ceived of it. I have put it into the press, begin




ning with the poem Batrachom: for you seem, by the first paragraph of the dedication to it, to de

sign to prefix the name of some particular person. • I beg, therefore, to know for whom you intend it, • that the publication may not be delayed on this ac6count, and this as soon as is possible. Inform me • also upon what terms I am to deal with the book• seller, and whether you design the copy-money for • Gay, as you formerly talked, what number of books

you would have yourself, &c. I scarce see any thing to be altered in this whole piece ; in the poems

you sent, I will take the liberty you allow me: the ! story of Pandora, and the Eclogue upon Health,

are two of the most beautiful things I ever read. * I do not say this to the prejudice of the rest, but as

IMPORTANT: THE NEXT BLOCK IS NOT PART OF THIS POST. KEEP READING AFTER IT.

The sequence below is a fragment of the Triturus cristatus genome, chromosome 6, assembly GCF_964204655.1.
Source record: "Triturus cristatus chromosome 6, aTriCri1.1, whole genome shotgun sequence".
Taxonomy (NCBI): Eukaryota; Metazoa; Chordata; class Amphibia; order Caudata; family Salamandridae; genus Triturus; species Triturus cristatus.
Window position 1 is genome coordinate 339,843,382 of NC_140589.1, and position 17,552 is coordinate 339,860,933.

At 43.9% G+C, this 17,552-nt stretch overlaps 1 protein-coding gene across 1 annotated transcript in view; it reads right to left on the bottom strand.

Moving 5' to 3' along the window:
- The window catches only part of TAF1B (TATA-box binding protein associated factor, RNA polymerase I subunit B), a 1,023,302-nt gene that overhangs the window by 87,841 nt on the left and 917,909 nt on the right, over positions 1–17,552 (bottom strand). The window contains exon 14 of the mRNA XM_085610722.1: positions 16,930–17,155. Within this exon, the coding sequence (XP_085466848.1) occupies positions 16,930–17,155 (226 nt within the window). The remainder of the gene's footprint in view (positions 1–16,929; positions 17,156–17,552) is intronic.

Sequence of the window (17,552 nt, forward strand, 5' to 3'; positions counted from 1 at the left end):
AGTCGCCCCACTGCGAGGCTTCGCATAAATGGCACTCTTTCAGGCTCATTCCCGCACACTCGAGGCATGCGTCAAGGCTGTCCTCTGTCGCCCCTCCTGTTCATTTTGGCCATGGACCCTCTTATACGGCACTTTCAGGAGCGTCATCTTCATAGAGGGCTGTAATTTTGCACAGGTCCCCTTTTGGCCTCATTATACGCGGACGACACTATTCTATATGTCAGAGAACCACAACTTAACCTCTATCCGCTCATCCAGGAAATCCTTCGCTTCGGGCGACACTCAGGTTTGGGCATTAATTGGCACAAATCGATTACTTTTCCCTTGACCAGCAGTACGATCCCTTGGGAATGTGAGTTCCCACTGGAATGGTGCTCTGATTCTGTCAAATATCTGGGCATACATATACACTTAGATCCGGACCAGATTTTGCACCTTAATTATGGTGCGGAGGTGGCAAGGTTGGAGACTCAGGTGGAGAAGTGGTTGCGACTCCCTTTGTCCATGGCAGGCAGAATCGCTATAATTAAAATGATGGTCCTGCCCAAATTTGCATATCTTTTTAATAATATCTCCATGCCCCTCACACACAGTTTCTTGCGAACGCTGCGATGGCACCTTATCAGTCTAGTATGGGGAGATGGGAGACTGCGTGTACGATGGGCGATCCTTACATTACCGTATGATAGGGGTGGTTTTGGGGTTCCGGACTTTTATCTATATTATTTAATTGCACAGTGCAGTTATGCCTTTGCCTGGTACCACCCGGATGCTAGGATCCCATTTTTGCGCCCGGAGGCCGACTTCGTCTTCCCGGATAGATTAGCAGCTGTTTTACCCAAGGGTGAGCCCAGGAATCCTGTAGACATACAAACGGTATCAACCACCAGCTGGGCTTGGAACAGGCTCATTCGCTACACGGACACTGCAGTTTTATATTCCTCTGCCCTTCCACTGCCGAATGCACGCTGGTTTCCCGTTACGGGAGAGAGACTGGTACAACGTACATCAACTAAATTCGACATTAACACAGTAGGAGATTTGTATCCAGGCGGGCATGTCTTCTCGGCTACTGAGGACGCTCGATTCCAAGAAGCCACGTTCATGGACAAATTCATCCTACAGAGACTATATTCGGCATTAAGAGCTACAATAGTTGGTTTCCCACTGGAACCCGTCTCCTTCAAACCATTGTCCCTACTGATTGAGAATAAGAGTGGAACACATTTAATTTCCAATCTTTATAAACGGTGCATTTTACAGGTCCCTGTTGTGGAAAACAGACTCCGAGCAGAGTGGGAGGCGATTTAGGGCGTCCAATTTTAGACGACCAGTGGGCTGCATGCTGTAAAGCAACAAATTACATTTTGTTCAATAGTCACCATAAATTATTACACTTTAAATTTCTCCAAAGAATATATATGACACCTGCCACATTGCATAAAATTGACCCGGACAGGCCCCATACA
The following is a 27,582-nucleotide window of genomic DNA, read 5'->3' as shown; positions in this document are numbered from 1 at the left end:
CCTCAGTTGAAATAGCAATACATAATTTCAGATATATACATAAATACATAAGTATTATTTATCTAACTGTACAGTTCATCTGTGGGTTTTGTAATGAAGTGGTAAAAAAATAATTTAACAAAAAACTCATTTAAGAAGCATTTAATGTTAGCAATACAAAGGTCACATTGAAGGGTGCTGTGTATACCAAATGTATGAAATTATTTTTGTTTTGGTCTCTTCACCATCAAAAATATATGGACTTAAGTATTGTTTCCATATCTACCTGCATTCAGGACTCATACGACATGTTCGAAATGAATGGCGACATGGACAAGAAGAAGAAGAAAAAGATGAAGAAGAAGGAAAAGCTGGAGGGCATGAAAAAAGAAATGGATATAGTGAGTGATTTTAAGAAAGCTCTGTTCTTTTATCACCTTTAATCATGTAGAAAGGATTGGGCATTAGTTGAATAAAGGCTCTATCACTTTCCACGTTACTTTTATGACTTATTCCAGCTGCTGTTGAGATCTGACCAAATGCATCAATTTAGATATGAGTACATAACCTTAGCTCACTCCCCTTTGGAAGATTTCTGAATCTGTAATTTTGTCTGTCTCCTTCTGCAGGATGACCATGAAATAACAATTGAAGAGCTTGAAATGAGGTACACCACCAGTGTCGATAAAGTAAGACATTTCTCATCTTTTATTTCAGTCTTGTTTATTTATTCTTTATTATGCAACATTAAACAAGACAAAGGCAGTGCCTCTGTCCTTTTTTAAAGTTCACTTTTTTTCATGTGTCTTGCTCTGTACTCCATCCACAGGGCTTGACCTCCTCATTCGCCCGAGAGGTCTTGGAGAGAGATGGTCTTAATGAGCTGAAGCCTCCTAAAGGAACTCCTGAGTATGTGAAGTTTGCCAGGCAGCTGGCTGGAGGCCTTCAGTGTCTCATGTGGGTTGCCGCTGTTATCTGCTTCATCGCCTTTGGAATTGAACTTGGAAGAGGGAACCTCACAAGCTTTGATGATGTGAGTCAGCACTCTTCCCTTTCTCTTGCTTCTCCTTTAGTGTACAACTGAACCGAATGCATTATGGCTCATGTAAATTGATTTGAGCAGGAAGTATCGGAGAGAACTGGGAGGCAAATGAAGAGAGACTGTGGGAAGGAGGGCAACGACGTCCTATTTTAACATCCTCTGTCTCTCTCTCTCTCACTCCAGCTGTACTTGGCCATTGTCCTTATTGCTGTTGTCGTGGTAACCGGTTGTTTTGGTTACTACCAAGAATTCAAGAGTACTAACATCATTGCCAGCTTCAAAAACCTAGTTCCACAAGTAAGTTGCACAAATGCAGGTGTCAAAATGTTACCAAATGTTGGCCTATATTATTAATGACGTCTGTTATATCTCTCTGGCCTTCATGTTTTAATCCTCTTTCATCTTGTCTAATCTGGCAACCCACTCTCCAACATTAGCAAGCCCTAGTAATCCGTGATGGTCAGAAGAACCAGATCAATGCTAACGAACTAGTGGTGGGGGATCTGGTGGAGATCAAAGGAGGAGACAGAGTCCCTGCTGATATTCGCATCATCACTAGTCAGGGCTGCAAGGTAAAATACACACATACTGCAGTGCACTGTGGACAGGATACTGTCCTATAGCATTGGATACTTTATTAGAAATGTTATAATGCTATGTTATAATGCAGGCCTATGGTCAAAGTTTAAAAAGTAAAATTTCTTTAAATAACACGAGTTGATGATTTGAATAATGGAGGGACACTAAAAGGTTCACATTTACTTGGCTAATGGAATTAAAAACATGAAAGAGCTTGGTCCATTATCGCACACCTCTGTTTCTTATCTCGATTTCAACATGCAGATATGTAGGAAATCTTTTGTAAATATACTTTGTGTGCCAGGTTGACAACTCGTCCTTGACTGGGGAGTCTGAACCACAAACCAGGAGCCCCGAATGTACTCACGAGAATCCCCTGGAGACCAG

I have read these oftener. Let me know how far my commission is to extend, and be confident of my punctual performance of whatever you enjoin. I must add a paragraph on this occasion in regard to • Mr. Ward, whose verses have been a great pleasure

to me; I will contrive they shall be so to the world, whenever I can find a proper opportunity of publishing them.

• I shall very soon print an entire collection of my 6 own madrigals, which I look upon as making my

last will and testament, since in it I shall give all I ever intend to give, (which I'll beg your's and the Dean's acceptance of.) You must look on me no more a poet, but a plain commoner, who lives

upon his own, and fears and flatters no man.

I hope before I die, to discharge the debt I owe to Homer,

and get, upon the whole, just fame enough to serve • for an annuity for my own time, though I leave no• thing to posterity.

• I beg our correspondence may be more frequent " than it has been of late. I am sure my esteem and